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TALES FROM AROUND THE VICTORIAN WORLD.

YOUR VICTORIAN HUB FOR ALL THOSE LOST TALES OF VICTORIAN LIVES PAST

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Scotland

Faithful unto Death

Taken from ‘Little Folks the Magazine for the Young’ of 1890.

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‘It is hard for those who live in these days to understand the devotion with which the Highland clansmen attended on their chief. At the battle of Killiecrankie (1689), Lochiel was followed by the son of his foster-brother, who watched over him with the most unselfish zeal lest harm should befall him. The chief, missing his friend soon after the fight had begun, found him at last mortally wounded by an arrow. He had just strength enough to tell Lochiel that seeing a soldier in General Mackay’s army aiming at him from the rear, he sprang behind the chief and so saved him from certain death, receiving in his own person the arrow that was intended for Lochiel. Nor was this simple act of heroism rare in those times. Such deeds almost always inspired by a high sense of duty, and occasionally were prompted by true affection.’

“Tinkle-Sweetie.”

Taken from ‘Little folks; A Magazine for the Young” 1890.

‘This is a nice name for an evening bell, is it not?

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 It sounds a great deal pleasanter than the “cover fire,” or curfew, of the Normans.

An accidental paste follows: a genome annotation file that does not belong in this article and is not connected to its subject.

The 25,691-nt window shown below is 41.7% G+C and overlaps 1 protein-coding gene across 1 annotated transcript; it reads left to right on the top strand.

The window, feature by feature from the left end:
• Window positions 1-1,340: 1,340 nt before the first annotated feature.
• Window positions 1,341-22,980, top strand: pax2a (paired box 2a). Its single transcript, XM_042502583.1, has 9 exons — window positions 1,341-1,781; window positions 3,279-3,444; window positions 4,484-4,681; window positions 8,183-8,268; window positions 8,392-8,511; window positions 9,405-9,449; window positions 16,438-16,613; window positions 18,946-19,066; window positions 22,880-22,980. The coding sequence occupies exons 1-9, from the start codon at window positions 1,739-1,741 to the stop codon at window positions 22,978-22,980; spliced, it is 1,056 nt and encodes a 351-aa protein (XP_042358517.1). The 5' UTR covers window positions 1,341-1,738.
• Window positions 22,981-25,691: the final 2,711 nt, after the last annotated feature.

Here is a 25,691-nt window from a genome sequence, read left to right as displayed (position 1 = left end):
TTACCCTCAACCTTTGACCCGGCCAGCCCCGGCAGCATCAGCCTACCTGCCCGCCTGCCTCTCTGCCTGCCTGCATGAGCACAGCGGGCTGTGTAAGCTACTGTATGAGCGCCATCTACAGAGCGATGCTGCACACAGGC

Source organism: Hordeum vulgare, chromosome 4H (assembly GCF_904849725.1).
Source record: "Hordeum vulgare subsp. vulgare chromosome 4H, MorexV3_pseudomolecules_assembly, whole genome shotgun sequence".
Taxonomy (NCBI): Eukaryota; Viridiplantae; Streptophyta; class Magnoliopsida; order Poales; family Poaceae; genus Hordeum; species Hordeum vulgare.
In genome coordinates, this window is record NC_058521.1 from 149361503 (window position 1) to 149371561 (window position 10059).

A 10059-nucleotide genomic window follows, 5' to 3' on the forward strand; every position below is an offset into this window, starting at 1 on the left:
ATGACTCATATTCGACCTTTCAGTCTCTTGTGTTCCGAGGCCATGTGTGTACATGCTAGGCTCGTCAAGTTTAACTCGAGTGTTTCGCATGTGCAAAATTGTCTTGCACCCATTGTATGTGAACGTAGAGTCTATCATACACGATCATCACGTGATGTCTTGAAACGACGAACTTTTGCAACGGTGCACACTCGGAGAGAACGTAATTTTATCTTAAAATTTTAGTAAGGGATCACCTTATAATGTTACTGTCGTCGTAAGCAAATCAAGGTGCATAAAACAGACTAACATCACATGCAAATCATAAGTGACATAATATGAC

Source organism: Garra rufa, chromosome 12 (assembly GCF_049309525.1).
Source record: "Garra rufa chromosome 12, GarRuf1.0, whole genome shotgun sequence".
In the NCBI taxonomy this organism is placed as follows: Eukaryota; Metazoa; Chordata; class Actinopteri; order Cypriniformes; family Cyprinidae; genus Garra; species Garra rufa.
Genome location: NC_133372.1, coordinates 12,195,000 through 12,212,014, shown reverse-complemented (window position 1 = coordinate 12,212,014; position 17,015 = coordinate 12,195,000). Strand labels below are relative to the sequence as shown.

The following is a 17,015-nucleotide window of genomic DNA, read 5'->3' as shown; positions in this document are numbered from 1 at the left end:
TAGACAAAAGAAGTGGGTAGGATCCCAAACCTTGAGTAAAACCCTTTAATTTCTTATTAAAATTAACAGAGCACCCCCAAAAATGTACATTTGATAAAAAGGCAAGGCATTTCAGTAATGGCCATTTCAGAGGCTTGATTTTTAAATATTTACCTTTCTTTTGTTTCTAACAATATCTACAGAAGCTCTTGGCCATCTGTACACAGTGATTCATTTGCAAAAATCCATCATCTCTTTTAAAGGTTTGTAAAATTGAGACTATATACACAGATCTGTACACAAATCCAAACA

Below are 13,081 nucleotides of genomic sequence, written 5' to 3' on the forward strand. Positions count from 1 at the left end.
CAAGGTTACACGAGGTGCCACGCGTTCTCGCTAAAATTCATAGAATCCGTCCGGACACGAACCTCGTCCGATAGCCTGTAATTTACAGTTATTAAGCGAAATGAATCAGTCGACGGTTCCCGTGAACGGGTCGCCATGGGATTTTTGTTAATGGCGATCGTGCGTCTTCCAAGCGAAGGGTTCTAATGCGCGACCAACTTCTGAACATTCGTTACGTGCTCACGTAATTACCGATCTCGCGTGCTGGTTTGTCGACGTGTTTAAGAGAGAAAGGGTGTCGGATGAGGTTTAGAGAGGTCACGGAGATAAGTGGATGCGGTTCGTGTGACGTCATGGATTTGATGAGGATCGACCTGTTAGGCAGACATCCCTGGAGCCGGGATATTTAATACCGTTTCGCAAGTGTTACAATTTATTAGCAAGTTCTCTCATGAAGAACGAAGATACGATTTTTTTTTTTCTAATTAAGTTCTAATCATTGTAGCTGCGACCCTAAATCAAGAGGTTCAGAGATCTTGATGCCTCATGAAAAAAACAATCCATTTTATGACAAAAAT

Many years ago it was the custom in Edinburgh to have a bell rung at eight o’clock at night, as a sign that it was time to shut up the shops. Such a bell struck sweetly on the ears of the tired shopmen, and so they gave it its pretty name. But more prosy folk called it the “aucht (eight) hours’ bell.”

 

The First Tea in Scotland.

This little snippet is from ‘Sunday Reading for Young and Old’ 1881.

‘The First Tea in Scotland.

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It is said that tea drinking became general in England much earlier than in Scotland; and the reason given is as follows-

   The widow of the Duke of Monmouth, in the year 1685, sent a pound of tea to one of her relations living in the north country. This Chinese product was hitherto unknown there. It was carefully examined, and a cook was summonsed, who, after lengthy examination, gave it as his opinion that it was a dried herb.

   The costly plant was entrusted to him to do as he pleased with it, and he set to work at once, boiled the leaves, threw away the water, and dished them up like spinach.

   The guests found the vegetable but little to their taste, and the credit of tea suffered for a long time afterwards in consequence.’

 

 

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